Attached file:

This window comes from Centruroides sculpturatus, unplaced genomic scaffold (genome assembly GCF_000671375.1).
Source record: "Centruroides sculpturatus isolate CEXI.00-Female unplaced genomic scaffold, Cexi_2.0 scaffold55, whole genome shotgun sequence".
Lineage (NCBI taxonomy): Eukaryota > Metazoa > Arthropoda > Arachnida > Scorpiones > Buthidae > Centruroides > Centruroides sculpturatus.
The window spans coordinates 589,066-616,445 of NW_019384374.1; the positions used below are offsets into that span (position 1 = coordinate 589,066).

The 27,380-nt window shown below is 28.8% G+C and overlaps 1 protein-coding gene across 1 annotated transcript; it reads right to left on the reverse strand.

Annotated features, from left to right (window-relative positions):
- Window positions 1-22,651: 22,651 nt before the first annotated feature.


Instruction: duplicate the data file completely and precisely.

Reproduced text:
This window comes from Centruroides sculpturatus, unplaced genomic scaffold (genome assembly GCF_000671375.1).
Source record: "Centruroides sculpturatus isolate CEXI.00-Female unplaced genomic scaffold, Cexi_2.0 scaffold55, whole genome shotgun sequence".
Lineage (NCBI taxonomy): Eukaryota > Metazoa > Arthropoda > Arachnida > Scorpiones > Buthidae > Centruroides > Centruroides sculpturatus.
The window spans coordinates 589,066-616,445 of NW_019384374.1; the positions used below are offsets into that span (position 1 = coordinate 589,066).

The 27,380-nt window shown below is 28.8% G+C and overlaps 1 protein-coding gene across 1 annotated transcript; it reads right to left on the reverse strand.

Annotated features, from left to right (window-relative positions):
- Window positions 1-22,651: 22,651 nt before the first annotated feature.